In accordance with the City's RCO process, the GCCA zoning committee held a public meeting on June 4th at the Spruce Hill Community Center, attended by nearly 80 members of the public. All were welcome. The committee heard a variety of points of view on the project, all of which would be considered. Of particular note, there was vocal comment (and a petition submitted) from some near neighbors expressing opposition to renters and concern about existing residents' ease of access to on-street parking. At the end of the presentation and question/answer session, the committee held a non-binding poll by confidential ballot. The result was 36 support, 33 opposed, and 5 not opposed. The meeting will be summarized for the ZBA. After the meeting, the committee considered whether to categorically support or oppose the project. Unable to reach a 2/3 majority for either (per the process it defined for itself beforehand), the committee adjourned and later convened a working meeting to identify requests/conditions to propose to the applicant, intended to address community concerns. The committee identified 10 such conditions to address and shared them with the applicant. At the committee's regularly scheduled meeting on June 19th, the applicant presented responses to the committee's conditions/requests. They responded positively to every single one. After some deliberation, the committee voted to support the project. The committee felt strongly that ours is an inclusive community that welcomes new neighbors and that the most likely way for uncompromising concerns about parking to be addressed would be to tear down the church structure and build the three garage-fronted townhomes that are permitted by right.  This is a pattern too familiar across Philadelphia and, therefore, the committee felt it was important to have made requests for improvement, but support the project overall. Especially in contrast to architecture and materials common in most modern development, the committee felt the design of the new construction would complement and enrich the built character of our neighborhood.  In general terms, these are the conditions the applicant has agreed to (our letter of support is contingent on an executed Memorandum of Understanding):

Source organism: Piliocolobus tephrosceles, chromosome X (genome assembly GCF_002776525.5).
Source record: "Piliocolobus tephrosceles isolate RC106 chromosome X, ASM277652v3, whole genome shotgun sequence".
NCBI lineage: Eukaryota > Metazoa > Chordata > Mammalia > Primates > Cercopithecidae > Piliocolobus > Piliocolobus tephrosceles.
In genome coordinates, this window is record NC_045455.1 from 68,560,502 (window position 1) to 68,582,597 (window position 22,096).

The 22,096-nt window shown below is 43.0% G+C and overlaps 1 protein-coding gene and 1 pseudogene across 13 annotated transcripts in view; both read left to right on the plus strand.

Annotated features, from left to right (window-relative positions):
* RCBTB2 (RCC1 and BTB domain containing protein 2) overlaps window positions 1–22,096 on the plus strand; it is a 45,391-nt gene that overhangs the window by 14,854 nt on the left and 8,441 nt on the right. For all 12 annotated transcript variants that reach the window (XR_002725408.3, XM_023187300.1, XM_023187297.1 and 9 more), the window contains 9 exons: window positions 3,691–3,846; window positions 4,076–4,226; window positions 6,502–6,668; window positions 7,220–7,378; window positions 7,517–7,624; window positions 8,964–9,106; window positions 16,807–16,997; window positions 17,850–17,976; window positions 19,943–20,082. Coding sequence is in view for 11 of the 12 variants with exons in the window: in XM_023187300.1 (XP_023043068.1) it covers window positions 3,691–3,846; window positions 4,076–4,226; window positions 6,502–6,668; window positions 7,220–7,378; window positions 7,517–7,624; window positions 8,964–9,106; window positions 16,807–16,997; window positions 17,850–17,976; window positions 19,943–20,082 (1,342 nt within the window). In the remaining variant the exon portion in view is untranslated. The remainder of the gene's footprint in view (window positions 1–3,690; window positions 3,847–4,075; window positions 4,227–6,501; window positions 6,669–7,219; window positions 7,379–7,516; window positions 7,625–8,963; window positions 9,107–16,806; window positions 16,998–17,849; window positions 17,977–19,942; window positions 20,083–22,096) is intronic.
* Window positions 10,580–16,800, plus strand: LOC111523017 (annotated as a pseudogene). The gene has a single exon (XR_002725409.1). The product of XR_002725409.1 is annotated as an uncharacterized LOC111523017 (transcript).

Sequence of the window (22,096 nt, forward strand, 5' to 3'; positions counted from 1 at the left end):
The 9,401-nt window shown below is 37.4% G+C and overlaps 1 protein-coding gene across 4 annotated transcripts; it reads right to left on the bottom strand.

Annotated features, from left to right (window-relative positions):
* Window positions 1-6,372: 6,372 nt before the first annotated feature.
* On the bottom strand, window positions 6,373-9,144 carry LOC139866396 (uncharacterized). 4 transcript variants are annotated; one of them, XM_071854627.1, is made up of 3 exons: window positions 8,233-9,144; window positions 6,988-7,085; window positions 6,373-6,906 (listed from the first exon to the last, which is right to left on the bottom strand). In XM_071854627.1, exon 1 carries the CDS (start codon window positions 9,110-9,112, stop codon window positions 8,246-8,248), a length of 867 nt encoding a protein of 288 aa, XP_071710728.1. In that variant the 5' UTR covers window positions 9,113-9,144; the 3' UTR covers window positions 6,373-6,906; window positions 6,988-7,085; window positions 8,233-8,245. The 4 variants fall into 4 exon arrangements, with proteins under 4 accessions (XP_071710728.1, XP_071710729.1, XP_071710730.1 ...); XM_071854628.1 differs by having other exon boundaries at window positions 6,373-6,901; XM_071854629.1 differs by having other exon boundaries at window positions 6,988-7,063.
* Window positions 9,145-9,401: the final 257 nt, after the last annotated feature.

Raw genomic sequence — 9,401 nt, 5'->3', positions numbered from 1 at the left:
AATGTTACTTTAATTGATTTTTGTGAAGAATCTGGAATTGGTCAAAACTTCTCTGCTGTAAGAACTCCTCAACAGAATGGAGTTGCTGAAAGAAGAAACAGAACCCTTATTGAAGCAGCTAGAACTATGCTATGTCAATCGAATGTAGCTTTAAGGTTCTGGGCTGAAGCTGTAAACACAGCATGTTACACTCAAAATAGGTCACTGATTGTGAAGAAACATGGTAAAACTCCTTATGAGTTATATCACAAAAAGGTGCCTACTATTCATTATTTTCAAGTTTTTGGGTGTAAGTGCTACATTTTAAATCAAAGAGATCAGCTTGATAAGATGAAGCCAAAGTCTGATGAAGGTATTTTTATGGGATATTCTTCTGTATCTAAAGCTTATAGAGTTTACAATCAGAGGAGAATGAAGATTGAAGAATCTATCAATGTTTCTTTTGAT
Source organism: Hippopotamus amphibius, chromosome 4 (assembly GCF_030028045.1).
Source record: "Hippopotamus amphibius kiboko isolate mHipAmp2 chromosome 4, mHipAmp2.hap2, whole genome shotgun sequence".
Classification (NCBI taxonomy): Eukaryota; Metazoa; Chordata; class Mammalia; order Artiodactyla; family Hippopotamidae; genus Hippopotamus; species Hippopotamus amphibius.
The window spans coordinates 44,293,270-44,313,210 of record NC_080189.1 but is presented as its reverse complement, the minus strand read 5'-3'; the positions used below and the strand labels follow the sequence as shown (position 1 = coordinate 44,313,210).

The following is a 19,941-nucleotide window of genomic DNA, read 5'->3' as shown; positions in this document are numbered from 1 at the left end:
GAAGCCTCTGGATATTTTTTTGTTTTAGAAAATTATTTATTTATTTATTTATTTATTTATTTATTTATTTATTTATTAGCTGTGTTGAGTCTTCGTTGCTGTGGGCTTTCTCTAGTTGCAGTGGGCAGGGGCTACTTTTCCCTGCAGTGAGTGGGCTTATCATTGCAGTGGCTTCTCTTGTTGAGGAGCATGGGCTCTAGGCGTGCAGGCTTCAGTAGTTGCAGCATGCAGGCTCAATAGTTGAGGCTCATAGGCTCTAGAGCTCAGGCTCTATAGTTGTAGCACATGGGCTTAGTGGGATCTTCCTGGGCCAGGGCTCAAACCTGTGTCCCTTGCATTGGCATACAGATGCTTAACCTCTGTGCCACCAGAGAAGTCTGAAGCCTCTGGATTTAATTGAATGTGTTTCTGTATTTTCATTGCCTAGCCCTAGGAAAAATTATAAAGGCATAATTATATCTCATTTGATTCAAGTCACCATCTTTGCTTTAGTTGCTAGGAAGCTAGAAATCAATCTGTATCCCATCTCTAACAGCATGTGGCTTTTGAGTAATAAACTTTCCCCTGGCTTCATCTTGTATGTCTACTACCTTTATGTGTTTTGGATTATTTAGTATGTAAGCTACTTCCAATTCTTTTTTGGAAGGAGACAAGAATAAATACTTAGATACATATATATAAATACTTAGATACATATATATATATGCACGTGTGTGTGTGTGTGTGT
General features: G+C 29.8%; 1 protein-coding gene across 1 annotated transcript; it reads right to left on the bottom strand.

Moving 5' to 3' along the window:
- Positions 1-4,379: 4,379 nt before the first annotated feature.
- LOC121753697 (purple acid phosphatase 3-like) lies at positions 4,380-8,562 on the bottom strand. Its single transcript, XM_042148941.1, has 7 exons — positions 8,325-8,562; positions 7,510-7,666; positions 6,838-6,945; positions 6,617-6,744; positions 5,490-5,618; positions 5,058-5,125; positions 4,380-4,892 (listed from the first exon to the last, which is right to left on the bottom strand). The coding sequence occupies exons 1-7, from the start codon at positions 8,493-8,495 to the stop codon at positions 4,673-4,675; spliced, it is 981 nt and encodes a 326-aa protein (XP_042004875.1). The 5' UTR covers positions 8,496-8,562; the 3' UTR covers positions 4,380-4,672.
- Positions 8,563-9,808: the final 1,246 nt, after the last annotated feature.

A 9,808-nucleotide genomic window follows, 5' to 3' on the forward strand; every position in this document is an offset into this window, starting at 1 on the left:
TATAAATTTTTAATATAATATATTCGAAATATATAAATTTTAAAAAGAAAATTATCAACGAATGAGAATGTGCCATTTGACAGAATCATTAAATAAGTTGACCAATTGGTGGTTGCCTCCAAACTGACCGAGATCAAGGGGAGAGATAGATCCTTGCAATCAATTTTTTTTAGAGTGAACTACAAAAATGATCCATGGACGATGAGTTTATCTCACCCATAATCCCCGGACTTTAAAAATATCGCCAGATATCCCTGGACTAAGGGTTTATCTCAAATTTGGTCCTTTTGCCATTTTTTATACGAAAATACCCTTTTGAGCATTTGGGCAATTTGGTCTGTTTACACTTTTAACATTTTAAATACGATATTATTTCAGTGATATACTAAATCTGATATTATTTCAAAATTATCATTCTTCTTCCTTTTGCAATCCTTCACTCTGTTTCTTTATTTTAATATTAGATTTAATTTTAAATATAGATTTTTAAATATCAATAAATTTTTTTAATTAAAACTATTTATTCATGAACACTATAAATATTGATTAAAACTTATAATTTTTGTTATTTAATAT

• Trash will be stored inside the building and collected by private hauler, never before 8am. Owner expects to have an on-site porter to keep things tidy.

  • Electrical meters will be inside, not street-facing

  • To reduce likelihood of tenants with cars, promotional material will highlight proximity of transit and the owner will make clear that apartments do not come with parking.

  • 12 interior bicycle parking spaces will be provided (tenants may also keep bikes in apartments)

  • Two "affordable" apartments will be set aside for people with income at 60% of Area Median Income ($37,860 in 2019).

  • Front setback of the new structure will be pulled back from the street to allow for garden space and better sight lines of the church structure (total unit count of the project reduced from 32 to 28)

  • Owner will engage a local greening organization (like Green City Works, UC Green, Greensgrow, etc) to create/maintain the front garden spaces. This gives us higher confidence in the landscape design and supports local jobs.

  • Stormwater will be captured onsite (including green infrasture on the side and rear yards) to reduce overflow in to the combined sewer. 

  • Existing street trees will be preserved and two more will be planted, either at the property or in another location in collaboration with GCCA.

  • Cheap materials like stucco, EIFS, and vinyl will not be used. Materials under consideration at the stage of design include thermally modified wood, high density fiber cement, and warm-toned metals like zinc, steel, or corten.

Once a Memorandum of Understanding is executed with the applicant to confirm these conditions and a hearing date is set by the City, GCCA will submit a letter of support for the project to the Zoning Board of Adjustment. The GCCA's opinion, of course, is non-binding and the ZBA has final authority on the appeal. Any neighbor or group of neighbors may offer their own comment to the ZBA.